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July 1979

Volume 29, 1979

FEATURES

The Mythology of Energy

JULY 01, 1979 by YALE BROZEN

A scholarly exposure of prevailing myths about the energy crisis.

Blaming the Victims: The Government's Theory of Inflation

JULY 01, 1979 by ROBERT HIGGS

Inflation is a monetary phenomenon, resulting from government manipulation and control.

The Economics of the Barricades

JULY 01, 1979 by ANTONY FISHER

The British confrontation between labor, government, and the exhausted taxpayer affords a lesson for all.

The Redistribution of Wealth Labor Union Style

JULY 01, 1979 by ROBERT G. ANDERSON

Competition and freedom, not legal privilege and violence, lead to general prosperity.

"Windfall" for Consumers in Deregulation of Oil

JULY 01, 1979 by JOHN CHAMBERLAIN

The outlook, if government will let the market function, is for more efficient motors or cheaper fuel, or a combination of the two.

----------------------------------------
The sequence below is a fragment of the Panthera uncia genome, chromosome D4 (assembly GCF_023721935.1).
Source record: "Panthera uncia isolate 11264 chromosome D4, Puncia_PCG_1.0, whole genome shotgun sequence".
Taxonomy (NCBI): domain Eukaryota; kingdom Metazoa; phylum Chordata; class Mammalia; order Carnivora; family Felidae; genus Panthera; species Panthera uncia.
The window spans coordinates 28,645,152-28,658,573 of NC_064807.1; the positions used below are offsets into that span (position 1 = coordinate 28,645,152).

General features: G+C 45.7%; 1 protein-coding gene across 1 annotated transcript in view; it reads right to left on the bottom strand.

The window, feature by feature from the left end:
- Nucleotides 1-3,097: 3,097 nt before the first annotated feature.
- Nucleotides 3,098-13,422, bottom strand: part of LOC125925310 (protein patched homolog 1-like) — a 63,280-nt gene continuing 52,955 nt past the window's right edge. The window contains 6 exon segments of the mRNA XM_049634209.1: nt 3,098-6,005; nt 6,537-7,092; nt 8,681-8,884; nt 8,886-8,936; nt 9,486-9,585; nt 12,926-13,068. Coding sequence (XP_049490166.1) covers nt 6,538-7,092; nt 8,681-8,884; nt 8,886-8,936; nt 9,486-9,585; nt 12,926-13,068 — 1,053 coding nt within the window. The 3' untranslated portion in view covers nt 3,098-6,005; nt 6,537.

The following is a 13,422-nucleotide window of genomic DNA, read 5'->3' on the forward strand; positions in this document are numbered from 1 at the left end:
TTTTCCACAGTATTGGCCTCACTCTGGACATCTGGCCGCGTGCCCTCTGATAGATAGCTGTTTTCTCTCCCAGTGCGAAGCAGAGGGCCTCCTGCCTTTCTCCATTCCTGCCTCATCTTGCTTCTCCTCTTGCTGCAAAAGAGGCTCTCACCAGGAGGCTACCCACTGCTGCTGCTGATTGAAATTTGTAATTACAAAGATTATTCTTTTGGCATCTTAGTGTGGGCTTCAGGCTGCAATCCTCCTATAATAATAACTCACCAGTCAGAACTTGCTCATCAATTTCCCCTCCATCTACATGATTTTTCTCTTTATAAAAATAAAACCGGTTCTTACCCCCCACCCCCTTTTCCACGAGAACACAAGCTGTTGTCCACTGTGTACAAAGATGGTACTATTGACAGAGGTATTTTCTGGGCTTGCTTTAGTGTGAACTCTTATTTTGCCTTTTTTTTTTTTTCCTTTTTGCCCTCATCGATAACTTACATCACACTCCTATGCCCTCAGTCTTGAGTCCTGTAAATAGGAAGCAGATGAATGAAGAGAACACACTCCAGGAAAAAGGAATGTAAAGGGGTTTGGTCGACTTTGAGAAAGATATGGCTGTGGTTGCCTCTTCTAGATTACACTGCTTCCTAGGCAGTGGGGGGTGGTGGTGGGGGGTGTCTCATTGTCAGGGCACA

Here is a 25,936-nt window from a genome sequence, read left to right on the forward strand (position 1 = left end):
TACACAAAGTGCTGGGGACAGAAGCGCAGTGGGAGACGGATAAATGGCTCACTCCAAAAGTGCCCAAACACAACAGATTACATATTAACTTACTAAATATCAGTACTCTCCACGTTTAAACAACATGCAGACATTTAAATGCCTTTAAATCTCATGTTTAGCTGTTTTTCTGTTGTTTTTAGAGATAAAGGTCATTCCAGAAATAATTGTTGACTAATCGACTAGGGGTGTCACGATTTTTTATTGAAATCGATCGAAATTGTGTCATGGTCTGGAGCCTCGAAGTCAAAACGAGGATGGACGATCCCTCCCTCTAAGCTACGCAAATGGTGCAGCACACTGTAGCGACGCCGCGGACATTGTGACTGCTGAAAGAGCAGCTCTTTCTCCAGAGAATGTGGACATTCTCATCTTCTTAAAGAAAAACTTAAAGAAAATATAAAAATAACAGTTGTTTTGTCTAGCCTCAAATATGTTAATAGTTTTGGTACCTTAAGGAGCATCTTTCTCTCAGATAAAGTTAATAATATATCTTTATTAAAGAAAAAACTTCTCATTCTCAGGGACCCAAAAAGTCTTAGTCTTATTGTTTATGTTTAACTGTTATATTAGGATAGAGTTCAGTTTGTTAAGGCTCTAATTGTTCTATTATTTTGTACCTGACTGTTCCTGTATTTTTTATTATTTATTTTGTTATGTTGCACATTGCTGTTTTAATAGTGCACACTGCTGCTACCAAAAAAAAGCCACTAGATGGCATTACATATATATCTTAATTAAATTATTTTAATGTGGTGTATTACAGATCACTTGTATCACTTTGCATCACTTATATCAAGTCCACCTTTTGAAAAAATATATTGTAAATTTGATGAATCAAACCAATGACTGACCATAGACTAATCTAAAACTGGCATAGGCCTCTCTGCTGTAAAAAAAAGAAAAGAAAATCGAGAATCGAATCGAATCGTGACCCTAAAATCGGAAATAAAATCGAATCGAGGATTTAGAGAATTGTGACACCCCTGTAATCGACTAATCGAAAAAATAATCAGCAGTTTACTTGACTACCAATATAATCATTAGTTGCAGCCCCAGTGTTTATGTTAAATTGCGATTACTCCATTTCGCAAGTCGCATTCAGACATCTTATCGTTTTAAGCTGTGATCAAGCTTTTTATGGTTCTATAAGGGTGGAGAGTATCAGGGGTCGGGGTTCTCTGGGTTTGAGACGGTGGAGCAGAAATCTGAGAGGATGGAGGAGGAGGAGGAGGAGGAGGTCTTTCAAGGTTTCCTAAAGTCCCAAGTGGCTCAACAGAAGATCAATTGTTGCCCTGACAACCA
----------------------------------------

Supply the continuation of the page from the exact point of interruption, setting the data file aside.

A New Look at the Invisible Hand

JULY 01, 1979 by MELVIN D. BARGER

Peaceful actions will lead to desirable ends, violent actions to chaos and disorder.

World in the Grip of an Idea: 31. The Subjugation of the Individual

JULY 01, 1979 by CLARENCE B. CARSON

Using numbers to reduce the individual and subject him to the purposes of those in power.

A Reviewer's Notebook - 1979/7

JULY 01, 1979 by JOHN CHAMBERLAIN


"Decadence and Renewal in the Higher Learning: an Episodic History of American University and College Since 1953" by Russell Kirk

"Before the Sabbath" by Eric Hoffer


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Around the world, people are struggling to throw off authoritarianism, with deeply mixed results. From Egypt to Venezuela, determined people build networks to overthrow their regimes, but as yet we have not learned to live without Leviathan. In this issue, Michael Malice and Gary Dudney discuss their glimpses inside totalitarian regimes, while Sarah Skwire and Michael Nolan look at how totalitarian regimes grind down the individual--and how individuals fight back. Plus, Jeffrey Tucker identifies a strain in libertarianism that, left unchecked, could reduce even our vibrant movement to something that is analogous to the grim aesthetic of architectural brutalism. The struggle for our lives and freedom is a struggle for beauty; it begins inside each of us.
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